These Liberian is now saying, they are living worse life than they were when BR arrived in 2007.Indigenous, smallholder farmers who had subsisted on income from their mature but still producing rubber trees prior to BRâs interventions, have been left without critical income and struggling to maintain their farms and satisfy basic needs.
âBRE spoil our property and cut down all of my rubber trees, most especially my life time tree, and our lifetime tree, our children and grandchildren can eat from it. I had 25 acres of land that had 2500 trees planted on it and was given US$ 965.00â, Says James Glay, an affected farmer.
Additionally, many adults and children have suffered as a result of contaminated water linked to BRâs activities on the farms.
âBRE wood chip has made our drinking water to spoil because when it rain, the water from the chip can mix with our drinking water and it can make our children sick. So we have no safe drinking waterâ Says Old man James Glay.
Some full time workers on jobs for BR were unpaid and called âvolunteersâ for up to two years. Several female agricultural workers reported that their male supervisors sexually abused them and retaliated if they refused their supervisorâs sexual advances.Â The US$216. 7 in loans OPIC approved for BRâs projects represented nearly 70% of total project costs.
âMost of our bosses were having sex with women in our department, they said if you did not agree to have sex with them, you would be the first person to get on the list to be sacked,â Says a female worker of BR.
Many workers suffered debilitating and permanent injuries from workplace accidents â including being trapped under fallen trees and having limbs broken â and did not receive adequate medical care or compensation.
âThey cut the tree and it fell on me and one of my leg and arms got broken. The man who did it said he did not see me when he cut down the tree, and now I cannot work physicallyâ, Says Aderlyn D. Barnard, a handicap victim. Cllr. Alfred Brownell of Green Advocate believes the company did not act alone in abusing the rights of the locals.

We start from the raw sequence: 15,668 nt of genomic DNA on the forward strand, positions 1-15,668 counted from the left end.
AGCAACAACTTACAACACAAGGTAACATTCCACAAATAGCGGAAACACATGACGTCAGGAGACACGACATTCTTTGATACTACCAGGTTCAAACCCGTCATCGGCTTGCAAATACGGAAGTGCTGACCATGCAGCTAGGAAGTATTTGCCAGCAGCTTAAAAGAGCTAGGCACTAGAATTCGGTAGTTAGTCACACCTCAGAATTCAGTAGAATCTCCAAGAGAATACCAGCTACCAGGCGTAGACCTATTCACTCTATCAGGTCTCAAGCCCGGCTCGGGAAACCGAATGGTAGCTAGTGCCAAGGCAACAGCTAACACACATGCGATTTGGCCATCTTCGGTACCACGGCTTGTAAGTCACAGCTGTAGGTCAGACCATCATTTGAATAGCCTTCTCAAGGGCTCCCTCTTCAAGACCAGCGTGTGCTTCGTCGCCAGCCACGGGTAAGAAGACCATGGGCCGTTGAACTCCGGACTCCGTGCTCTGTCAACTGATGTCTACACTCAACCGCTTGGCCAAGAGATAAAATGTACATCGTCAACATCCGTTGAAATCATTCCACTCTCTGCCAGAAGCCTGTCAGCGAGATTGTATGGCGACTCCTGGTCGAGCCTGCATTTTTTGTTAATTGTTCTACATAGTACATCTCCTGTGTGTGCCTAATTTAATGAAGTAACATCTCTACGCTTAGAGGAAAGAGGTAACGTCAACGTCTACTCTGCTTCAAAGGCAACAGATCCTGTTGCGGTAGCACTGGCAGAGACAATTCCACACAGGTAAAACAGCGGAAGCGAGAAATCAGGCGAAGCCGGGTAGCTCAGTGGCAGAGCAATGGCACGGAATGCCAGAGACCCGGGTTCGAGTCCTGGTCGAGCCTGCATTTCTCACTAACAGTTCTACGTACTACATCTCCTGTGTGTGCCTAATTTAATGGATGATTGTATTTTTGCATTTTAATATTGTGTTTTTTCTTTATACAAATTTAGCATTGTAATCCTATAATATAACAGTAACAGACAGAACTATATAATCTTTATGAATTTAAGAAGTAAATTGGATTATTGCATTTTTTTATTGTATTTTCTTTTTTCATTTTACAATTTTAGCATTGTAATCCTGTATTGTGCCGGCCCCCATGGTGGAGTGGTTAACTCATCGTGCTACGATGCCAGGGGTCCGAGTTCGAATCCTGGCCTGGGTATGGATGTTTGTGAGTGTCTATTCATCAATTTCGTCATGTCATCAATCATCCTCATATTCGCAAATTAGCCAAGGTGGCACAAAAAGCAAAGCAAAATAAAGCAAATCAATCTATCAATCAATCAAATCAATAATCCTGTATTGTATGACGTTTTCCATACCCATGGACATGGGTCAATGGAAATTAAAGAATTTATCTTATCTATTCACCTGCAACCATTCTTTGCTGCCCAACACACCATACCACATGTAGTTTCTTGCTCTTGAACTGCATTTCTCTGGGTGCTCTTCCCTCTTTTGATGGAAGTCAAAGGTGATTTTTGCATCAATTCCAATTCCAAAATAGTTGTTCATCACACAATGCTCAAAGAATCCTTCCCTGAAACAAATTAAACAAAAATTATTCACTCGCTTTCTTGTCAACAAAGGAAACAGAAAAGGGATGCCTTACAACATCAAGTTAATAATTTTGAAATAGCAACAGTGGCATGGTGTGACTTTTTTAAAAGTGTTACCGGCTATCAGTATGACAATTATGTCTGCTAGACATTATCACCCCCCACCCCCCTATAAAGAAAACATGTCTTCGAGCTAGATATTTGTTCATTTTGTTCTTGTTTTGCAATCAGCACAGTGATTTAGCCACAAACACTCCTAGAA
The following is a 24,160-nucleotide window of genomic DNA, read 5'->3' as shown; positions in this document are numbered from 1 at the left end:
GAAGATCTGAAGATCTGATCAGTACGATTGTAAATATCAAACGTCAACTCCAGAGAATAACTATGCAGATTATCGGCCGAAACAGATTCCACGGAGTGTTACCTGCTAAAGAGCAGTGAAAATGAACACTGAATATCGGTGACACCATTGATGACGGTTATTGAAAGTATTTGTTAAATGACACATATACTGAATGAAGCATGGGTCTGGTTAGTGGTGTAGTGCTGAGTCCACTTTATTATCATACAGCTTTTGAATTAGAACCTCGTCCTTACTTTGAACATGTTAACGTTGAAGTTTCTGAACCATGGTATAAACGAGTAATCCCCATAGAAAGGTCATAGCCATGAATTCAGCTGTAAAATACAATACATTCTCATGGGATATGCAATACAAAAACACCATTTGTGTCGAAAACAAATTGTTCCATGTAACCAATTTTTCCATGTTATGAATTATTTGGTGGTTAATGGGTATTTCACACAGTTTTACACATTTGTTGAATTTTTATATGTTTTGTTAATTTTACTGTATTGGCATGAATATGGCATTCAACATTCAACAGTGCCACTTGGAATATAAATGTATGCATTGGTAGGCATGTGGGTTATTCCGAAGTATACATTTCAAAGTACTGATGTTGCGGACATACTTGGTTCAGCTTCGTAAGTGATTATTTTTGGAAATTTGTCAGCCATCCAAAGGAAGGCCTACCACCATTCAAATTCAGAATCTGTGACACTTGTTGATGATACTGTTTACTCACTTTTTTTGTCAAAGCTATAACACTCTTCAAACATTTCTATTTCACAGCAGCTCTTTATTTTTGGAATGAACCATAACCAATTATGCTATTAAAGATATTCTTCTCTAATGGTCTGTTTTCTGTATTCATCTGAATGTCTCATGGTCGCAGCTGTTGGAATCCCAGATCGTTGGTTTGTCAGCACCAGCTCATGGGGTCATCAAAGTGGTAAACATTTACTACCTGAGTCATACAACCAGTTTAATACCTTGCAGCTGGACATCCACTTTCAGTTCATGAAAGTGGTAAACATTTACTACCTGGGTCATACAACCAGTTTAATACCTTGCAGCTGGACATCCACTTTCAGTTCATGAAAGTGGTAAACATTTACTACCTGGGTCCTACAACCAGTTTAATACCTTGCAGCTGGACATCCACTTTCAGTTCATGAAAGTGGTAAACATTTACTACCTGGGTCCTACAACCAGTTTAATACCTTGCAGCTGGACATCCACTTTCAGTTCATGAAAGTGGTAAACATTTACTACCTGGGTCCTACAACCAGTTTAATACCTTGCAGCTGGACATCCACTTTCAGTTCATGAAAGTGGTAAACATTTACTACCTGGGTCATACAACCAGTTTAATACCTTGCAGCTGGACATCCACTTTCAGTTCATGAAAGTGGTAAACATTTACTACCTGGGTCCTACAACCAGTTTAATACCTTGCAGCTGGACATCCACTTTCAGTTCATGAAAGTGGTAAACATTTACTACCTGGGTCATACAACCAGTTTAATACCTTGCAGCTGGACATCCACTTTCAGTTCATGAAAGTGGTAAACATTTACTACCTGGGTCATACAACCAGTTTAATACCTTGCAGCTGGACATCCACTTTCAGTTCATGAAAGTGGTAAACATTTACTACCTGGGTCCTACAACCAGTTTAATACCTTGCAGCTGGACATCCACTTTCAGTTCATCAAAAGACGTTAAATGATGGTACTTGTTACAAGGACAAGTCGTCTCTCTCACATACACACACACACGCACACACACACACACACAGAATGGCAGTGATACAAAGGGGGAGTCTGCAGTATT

âThe Government of Liberia conspired with BR to cut and run, without leaving anything behind and it is sad that the government even allowed that to happen, because when a Company comes and settle and has liabilities, the only way is to go after the companyâs access.
The assets of such company should be seized, but the government assigned police to safeguard the assets until BR pulled out of here and sell. Right now BRE is a complete shell,â says Brownell, of Green Advocate.
âTherefore OPIC shares a substantial responsibility for the desperate situation in which farmers, charcoal producers and workers now find themselves. We are going after United States Investor OPIC, with a lawsuit because of their failure to conduct appropriate due diligence regarding these issues.â
Moses Flomo another victim says BR had created an untold burden for people living in the communities in which it operated leaving them to bear such burden.
âBRE came into our community and marginalized our women that many of them are now carrying baby without fathers, because BRE workers had sex with our sisters and impregnated them, and leaving us with burdenâ, says Flomo, member of the Charcoal Union.
âWe at the charcoal Union are suffering now because the price of coal is gone up because BRE violated the charcoal Union agreement and did their own thing.â